1. Filling Holes And Cracks

In the case of many old walls, large cracks or breaks in the plaster have to be cared for. It is wise to remove or cut out any loose plaster with the edge of the broad knife. With the brush and warm water, wet thoroughly the new edges from which the loose plaster has been removed. Take a quantity of Plaster of Paris, put it into the center of a good sized board; build it up into a cone with the thumb and fingers; make a hole in the center of this pile; using the handle of the broad knife, pour in a little water allowing it to soak into the plaster. Use the wet plaster from the center of this pile and pack it into the cracks and holes. Smooth this patch even with the wall, before the plaster hardens. Use the broad knife for this work.....By pouring the water into the center of the cone and using just the amount of plaster that is wet, we prevent the too rapid hardening of all the plaster. Should any of the plaster drop on the woodwork or fixtures, wipe it off immediately, using a sponge and clean water. Be sure that the Plaster of Paris patch is packed in closely and built up until the edges are even and the new work level with the old plaster wall. Should the plaster dry before it has been smoothed sufficiently, wet the patch with the calcimine brush and smooth with the broad knife.

With information on methods of preparing walls

Fig. 62. - With information on methods of preparing walls for new finishes and methods of refinishing, satisfactory results may be obtained. The illustration is a Better Homes project.

2. Vinegar Wash

Where soda water was used (as in the case of varnished wallpaper) the wall must be sponged off with vinegar water. Be sure to use cider vinegar. This is a treatment that should be given to new plaster where it is desired to use paint or wallpaper very soon after plastering.

3. Sizing The Plaster Wall After The Removal Of Old Finish

Supplies Needed

\ lb. painter's glue, cold water, 4 quarts boiling water, No. 2 sandpaper, brush.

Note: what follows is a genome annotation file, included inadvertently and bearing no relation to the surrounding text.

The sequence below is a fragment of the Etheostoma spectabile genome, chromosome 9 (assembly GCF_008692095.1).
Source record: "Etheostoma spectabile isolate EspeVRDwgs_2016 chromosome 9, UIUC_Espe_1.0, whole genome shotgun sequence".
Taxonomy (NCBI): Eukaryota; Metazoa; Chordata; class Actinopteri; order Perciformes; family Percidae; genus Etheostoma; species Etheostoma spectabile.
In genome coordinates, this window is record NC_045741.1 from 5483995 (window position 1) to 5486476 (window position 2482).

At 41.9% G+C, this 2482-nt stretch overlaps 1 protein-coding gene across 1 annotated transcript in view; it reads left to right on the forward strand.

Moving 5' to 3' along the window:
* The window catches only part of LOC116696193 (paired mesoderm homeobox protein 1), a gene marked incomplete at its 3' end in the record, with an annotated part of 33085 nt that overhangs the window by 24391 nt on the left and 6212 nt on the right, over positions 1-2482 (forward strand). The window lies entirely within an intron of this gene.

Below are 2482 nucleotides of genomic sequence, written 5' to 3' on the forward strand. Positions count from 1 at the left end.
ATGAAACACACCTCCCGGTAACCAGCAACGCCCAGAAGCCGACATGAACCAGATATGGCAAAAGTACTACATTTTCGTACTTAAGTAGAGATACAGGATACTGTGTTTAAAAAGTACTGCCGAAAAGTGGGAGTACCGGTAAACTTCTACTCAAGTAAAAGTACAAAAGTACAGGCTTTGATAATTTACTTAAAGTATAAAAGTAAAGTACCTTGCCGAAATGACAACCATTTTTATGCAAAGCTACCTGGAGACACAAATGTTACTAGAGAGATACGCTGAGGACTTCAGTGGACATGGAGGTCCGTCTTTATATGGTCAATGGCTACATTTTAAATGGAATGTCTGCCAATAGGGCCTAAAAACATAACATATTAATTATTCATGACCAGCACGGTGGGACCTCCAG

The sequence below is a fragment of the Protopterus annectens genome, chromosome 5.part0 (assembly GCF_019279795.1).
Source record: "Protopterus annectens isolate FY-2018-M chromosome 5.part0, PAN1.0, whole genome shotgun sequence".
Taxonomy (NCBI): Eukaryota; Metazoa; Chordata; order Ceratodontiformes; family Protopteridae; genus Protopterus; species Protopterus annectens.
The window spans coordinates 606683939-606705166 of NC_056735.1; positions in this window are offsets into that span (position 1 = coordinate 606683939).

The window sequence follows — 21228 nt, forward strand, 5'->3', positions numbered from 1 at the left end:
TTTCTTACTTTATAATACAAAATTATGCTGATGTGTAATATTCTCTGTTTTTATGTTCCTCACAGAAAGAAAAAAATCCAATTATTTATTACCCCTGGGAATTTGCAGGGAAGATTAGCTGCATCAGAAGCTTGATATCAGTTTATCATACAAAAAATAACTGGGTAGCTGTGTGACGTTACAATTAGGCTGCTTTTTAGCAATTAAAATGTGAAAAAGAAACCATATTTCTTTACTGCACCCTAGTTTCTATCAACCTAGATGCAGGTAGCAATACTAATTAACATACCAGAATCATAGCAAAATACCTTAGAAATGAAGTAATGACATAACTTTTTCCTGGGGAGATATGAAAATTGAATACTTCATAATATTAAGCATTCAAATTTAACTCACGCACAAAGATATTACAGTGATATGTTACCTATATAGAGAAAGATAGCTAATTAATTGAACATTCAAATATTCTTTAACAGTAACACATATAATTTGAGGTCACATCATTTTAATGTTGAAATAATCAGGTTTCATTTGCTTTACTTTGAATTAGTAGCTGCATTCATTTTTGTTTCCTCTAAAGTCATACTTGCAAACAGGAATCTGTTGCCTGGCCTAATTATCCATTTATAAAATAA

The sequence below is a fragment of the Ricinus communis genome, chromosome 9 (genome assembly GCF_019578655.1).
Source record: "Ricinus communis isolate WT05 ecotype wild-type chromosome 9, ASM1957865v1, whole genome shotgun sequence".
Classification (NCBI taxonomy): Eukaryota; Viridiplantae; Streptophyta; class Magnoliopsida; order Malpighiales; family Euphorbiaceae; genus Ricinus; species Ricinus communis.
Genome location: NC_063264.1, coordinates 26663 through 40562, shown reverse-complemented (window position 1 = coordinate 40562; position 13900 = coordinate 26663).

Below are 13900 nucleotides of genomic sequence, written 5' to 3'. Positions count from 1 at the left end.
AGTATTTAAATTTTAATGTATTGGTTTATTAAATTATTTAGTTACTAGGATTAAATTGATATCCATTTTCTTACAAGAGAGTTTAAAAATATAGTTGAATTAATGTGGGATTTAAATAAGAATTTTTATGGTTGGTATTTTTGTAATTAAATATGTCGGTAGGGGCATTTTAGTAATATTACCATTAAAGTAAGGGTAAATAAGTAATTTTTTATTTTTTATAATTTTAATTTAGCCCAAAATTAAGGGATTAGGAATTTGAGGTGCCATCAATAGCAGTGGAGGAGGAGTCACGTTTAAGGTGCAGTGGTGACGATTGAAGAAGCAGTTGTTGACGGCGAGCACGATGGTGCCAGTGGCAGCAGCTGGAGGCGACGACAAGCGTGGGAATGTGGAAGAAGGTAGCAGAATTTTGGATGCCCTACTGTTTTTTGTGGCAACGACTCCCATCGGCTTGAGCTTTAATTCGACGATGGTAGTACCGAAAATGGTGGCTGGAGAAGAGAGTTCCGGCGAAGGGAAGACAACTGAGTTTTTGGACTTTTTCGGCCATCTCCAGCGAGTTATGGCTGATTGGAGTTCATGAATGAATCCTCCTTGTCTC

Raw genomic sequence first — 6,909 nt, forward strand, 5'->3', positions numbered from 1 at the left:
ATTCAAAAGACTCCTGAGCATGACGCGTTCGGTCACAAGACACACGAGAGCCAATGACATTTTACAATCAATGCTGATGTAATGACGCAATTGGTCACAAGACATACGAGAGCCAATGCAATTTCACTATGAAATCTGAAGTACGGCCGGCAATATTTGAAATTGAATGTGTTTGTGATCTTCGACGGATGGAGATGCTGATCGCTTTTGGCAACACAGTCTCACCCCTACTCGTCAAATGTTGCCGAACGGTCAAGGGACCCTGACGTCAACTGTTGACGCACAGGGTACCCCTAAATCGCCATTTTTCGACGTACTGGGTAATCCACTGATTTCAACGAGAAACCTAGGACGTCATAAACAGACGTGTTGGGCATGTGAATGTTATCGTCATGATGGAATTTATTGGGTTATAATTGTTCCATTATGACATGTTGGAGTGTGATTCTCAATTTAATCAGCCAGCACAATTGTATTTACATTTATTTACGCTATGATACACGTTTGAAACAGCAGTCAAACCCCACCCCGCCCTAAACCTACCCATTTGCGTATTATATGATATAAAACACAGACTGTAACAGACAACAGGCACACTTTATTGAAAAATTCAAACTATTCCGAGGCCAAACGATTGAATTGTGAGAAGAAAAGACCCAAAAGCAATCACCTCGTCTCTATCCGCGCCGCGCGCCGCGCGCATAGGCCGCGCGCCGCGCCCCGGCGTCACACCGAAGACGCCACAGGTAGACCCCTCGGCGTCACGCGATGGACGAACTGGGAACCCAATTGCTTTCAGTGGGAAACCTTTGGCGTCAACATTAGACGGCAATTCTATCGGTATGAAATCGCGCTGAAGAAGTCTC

After all paper or cold-water paint has been removed and all cracks and holes have been filled, the new plaster in the holes and cracks must be allowed time to dry thoroughly. Soak the painter's glue until it is soft, in enough cold water to cover it. Pour off the surplus water. Now pour on the glue 4 quarts of boiling water (be sure it is boiling). Sandpaper the wall using No. 2 sandpaper. Use the calcimine brush and apply the glue water (size) to the wall. Brush it in thoroughly and evenly. Wipe any glue-size off the woodwork before it dries, using a damp cloth or sponge. When the glue has dried thoroughly, the wall is ready for either oil paint or wallpaper as a finish.

Preparation of the Plaster Wall for Painting

For the best result, allow the newly plastered wall to dry at least six months. Wash the plastered wall with strong vinegar water if the wall is to be painted before that time. Cover up small fine cracks and any porous spots by giving the walls a coat of glue-size, when it has dried. Brush the size on the cracks by using a sponge, thus preventing the size from settling in the cracks and showing as a dirty looking streak.

Preparation of a Painted Wall for Papering. Tools Needed

No. 2 sandpaper, i lb. washing soda, stirring stick, 4 quarts of warm water, brush, old cloths or newspapers, glue water, 1 quart molasses.

Treatment Of The Wall

Mix the soda in the water (1/4 lb. to 4 qts. warm water). Be very careful to protect the woodwork and floor. Use No. 2 sandpaper over the whole wall surface. Go over the entire wall with the soda water, using the calcimine brush. The sandpaper and soda water break the hard, smooth surface of the paint which would be impervious to the paste which must be used to hold the wallpaper to the wall. Wash with vinegar water. When the wall has dried after the vinegar wash which followed the soda wash, go over the entire wall with the glue-size. In order to insure a good coating on the wall, add one quart of molasses or two pounds of brown sugar to the glue-size when making it for a wall that is to have wallpaper put on. Brush the glue-size on thoroughly and evenly.

Test before papering. Take a small piece of wallpaper and the paste to be used and press it to the sized wall leaving the corners free. After a few minutes remove it. If it pulls off easily and without tearing, the size is too thin and should have more glue added. If the paper sticks tight, the glue is of proper consistency.

Preparation of a Wall for Oilcloth Covering

Walls must be perfectly smooth and dry. Give a coat of hot glue-size. Allow to dry thoroughly. If this coat does not show on the surface of the wall, give a second coat of glue-size. Oilcloth covering does not need a plaster wall for its use. It can be tacked directly onto wooden walls. It comes forty-eight inches wide and thirty-six feet in length, when made especially for use as a wall finish.